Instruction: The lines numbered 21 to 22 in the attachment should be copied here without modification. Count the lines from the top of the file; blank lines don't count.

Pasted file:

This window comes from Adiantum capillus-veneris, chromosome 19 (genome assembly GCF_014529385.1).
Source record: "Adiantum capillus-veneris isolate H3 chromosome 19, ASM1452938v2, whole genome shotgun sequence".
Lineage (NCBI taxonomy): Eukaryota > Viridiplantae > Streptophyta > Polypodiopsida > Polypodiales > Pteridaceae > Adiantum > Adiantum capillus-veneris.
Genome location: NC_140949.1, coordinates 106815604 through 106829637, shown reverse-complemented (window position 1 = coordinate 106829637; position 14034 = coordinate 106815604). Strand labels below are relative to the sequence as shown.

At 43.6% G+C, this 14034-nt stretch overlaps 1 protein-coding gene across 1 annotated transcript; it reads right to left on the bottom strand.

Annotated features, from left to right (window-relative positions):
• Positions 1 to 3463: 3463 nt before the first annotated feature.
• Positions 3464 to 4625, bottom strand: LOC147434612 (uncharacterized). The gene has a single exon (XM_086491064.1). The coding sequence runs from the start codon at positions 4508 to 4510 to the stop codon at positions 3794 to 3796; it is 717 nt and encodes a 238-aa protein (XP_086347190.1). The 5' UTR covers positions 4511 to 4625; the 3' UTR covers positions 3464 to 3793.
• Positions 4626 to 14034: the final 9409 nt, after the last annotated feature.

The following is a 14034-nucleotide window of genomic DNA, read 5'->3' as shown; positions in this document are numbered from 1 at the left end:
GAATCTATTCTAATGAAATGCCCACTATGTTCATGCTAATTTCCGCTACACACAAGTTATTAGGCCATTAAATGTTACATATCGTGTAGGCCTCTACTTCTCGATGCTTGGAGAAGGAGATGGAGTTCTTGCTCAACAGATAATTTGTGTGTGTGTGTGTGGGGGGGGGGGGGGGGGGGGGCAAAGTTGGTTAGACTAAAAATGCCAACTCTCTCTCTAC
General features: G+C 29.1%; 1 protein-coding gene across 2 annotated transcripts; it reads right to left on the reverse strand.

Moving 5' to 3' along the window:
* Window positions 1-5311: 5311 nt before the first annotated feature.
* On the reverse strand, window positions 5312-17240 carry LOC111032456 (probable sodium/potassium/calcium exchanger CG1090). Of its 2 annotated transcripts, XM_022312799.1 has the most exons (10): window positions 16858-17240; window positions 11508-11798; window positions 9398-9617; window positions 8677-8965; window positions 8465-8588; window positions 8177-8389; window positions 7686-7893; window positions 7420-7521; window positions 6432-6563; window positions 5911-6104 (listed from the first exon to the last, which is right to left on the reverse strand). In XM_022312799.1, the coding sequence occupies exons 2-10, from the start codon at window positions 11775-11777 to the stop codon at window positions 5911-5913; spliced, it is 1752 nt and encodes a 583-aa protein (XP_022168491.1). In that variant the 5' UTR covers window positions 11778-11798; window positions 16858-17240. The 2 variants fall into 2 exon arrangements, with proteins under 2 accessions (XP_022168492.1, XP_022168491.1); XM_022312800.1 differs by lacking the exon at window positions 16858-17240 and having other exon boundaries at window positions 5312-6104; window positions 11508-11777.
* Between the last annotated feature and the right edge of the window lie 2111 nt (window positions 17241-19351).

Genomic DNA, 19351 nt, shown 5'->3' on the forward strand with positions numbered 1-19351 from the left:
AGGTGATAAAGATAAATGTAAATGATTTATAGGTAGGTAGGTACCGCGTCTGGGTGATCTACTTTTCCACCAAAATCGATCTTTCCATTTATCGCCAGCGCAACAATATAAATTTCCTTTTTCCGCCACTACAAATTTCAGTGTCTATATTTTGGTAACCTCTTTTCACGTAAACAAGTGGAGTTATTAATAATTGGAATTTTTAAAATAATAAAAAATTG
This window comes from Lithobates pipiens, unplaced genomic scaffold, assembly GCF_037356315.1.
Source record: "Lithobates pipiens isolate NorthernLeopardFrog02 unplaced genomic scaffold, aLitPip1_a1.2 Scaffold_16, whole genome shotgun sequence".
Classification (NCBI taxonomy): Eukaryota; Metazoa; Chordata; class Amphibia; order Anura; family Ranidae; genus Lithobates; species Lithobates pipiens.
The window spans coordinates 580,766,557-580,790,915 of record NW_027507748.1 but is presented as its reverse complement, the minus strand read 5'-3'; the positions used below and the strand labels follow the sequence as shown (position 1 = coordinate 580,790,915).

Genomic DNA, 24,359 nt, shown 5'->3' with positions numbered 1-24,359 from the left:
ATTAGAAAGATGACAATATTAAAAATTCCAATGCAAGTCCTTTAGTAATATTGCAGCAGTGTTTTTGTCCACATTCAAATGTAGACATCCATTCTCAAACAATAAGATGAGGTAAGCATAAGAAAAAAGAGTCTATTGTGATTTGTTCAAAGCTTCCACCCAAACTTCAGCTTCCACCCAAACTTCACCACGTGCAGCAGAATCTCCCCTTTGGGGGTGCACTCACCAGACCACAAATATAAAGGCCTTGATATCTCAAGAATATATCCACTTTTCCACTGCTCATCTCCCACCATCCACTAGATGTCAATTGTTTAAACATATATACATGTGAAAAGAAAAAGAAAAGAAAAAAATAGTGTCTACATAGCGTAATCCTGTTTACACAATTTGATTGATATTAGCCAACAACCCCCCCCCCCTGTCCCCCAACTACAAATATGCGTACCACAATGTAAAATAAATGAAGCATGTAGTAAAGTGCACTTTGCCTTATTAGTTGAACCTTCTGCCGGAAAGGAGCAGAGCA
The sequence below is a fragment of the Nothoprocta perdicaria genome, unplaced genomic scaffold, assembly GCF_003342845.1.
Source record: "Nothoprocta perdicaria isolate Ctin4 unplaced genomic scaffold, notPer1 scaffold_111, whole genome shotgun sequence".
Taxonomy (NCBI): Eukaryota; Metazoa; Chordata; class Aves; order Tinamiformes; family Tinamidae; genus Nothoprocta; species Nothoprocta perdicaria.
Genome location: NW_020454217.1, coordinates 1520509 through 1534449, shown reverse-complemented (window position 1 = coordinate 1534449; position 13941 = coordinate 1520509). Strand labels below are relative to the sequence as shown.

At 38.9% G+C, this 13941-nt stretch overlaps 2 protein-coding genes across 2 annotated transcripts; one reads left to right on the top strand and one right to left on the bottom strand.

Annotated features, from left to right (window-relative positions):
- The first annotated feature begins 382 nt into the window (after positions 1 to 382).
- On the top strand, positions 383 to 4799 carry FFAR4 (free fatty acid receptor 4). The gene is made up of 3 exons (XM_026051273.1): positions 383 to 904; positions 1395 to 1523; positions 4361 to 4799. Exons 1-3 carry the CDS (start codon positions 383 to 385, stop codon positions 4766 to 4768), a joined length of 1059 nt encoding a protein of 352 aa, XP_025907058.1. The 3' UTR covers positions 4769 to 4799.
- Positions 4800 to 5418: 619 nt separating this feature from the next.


Classification (NCBI taxonomy): Eukaryota; Metazoa; Chordata; class Amphibia; order Anura; family Ranidae; genus Lithobates; species Lithobates pipiens.
The window spans coordinates 580,766,557-580,790,915 of record NW_027507748.1 but is presented as its reverse complement, the minus strand read 5'-3'; the positions used below and the strand labels follow the sequence as shown (position 1 = coordinate 580,790,915).